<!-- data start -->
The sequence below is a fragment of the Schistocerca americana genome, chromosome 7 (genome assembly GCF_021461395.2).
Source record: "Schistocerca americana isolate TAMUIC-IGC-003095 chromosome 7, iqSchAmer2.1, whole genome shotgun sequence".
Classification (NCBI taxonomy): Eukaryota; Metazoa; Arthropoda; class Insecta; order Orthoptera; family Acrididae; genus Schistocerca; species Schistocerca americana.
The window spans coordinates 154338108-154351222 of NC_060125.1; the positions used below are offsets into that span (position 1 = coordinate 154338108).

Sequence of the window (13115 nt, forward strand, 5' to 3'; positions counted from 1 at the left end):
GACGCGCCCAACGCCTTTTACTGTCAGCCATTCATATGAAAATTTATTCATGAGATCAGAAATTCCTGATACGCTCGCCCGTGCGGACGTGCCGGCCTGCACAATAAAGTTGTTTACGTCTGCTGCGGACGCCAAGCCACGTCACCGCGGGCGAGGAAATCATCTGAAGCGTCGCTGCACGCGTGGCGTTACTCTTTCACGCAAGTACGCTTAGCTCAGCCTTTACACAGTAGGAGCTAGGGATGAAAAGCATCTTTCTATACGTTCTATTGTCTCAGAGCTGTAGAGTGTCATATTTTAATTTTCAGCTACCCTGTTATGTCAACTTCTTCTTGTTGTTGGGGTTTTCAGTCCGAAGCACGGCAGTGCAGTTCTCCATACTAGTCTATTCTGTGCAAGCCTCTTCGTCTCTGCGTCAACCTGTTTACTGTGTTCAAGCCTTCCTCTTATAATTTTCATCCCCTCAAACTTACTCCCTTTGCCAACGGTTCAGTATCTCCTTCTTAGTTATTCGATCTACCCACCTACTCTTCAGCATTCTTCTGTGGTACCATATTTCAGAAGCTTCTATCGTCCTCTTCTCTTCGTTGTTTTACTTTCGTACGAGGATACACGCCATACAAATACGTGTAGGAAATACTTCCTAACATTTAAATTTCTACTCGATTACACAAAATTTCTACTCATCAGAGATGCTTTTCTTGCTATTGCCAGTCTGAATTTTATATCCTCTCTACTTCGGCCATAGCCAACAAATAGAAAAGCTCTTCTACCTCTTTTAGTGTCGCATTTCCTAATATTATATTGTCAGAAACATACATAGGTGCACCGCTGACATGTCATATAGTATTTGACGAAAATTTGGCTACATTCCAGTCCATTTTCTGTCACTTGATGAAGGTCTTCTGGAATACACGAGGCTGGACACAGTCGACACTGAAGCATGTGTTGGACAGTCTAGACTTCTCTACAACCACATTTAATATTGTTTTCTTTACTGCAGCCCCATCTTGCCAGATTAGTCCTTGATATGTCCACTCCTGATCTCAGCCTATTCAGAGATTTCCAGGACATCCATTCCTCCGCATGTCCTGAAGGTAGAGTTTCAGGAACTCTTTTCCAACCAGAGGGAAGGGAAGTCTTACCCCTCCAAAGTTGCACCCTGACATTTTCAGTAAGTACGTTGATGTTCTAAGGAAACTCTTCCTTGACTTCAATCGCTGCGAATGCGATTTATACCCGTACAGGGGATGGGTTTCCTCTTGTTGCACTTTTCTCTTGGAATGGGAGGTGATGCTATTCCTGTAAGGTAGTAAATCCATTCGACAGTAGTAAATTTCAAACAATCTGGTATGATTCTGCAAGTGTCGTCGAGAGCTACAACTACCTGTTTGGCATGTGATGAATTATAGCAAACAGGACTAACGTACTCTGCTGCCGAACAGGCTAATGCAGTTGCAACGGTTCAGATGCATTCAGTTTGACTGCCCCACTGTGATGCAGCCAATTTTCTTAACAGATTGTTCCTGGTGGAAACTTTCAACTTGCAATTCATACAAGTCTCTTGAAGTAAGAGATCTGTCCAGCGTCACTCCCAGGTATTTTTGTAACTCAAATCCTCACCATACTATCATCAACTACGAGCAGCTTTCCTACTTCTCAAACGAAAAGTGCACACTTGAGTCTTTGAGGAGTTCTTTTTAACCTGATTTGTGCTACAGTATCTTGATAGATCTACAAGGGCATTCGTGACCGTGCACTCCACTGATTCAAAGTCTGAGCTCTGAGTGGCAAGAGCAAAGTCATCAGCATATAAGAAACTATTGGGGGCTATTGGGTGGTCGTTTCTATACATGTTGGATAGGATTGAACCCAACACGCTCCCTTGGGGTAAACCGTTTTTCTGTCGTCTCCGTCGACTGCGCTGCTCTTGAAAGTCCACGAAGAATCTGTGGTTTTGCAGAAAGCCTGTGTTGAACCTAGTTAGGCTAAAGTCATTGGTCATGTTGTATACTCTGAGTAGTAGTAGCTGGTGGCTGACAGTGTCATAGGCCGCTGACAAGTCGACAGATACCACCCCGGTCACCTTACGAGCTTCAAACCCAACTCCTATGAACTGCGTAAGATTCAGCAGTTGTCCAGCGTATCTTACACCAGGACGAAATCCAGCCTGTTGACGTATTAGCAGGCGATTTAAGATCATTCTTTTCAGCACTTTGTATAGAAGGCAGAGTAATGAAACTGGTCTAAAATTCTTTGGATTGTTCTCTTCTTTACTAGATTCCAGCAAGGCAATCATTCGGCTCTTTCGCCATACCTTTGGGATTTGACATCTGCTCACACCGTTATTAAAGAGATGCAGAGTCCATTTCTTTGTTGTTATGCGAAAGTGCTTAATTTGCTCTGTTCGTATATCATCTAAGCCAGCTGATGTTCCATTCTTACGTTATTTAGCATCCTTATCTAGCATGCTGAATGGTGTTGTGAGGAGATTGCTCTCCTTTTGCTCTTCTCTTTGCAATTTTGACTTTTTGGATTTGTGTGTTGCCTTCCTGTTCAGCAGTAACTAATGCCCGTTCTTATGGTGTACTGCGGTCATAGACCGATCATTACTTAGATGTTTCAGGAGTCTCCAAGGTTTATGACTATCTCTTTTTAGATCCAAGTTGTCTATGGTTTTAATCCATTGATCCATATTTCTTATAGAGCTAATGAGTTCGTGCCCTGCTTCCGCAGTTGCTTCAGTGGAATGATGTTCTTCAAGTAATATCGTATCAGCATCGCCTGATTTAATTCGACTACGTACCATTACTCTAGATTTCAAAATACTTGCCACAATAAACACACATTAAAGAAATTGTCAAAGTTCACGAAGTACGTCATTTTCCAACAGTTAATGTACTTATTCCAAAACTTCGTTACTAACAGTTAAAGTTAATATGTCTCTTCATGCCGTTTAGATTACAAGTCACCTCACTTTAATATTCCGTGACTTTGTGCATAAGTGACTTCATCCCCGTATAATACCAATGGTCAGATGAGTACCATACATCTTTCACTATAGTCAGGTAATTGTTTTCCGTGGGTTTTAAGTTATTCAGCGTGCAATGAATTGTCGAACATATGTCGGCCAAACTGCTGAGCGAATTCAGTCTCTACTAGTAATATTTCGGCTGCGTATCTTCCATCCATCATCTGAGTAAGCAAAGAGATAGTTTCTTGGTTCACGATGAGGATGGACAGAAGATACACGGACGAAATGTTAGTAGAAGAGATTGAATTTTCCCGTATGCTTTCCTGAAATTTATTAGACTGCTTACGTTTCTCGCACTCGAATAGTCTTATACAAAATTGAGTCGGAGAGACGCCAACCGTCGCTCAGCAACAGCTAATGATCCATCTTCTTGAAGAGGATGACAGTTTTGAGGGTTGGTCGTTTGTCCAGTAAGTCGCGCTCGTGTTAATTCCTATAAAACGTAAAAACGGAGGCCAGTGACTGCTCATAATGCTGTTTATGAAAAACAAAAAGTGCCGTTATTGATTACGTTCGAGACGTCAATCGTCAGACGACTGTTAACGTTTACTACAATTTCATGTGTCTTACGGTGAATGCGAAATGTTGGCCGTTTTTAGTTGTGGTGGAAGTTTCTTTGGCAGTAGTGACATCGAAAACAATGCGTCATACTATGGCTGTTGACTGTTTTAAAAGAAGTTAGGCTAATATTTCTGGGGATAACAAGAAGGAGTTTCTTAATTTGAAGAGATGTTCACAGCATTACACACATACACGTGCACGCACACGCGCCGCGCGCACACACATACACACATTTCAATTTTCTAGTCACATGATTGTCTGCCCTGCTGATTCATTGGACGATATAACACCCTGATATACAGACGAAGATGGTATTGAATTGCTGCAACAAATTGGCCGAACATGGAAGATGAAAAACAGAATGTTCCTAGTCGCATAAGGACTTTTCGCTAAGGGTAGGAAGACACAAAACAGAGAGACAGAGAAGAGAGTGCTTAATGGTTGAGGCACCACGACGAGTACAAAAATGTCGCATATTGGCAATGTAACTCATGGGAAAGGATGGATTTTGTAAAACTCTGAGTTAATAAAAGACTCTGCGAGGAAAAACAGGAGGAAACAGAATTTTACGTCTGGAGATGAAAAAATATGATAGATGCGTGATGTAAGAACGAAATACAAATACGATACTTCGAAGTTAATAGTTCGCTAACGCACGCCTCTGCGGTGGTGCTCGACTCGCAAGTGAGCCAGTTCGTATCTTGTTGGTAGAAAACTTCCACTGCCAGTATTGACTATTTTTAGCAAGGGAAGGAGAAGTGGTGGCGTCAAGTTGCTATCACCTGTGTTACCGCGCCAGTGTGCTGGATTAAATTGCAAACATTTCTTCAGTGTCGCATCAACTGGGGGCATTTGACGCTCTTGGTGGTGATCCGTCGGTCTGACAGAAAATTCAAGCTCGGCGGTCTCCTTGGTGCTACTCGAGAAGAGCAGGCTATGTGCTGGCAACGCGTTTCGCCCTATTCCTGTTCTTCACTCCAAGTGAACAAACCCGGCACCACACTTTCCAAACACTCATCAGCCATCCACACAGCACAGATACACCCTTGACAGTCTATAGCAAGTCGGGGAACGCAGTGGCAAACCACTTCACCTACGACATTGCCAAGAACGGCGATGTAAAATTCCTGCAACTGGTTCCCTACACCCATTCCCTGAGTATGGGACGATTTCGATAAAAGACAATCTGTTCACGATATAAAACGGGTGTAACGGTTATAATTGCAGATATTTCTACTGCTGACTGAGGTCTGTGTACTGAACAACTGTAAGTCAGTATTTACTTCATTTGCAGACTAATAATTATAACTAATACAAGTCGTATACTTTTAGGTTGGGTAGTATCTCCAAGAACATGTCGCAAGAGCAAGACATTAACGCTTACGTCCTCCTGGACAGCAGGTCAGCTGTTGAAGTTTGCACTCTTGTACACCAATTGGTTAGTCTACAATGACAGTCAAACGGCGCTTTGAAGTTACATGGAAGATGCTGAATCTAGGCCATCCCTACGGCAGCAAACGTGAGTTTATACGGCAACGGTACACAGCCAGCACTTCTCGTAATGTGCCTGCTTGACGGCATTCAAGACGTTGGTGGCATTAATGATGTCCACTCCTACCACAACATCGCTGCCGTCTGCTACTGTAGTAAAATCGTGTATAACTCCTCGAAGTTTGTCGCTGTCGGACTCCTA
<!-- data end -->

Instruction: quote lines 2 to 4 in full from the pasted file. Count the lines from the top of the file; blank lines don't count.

Source record: "Schistocerca americana isolate TAMUIC-IGC-003095 chromosome 7, iqSchAmer2.1, whole genome shotgun sequence".
Classification (NCBI taxonomy): Eukaryota; Metazoa; Arthropoda; class Insecta; order Orthoptera; family Acrididae; genus Schistocerca; species Schistocerca americana.
The window spans coordinates 154338108-154351222 of NC_060125.1; the positions used below are offsets into that span (position 1 = coordinate 154338108).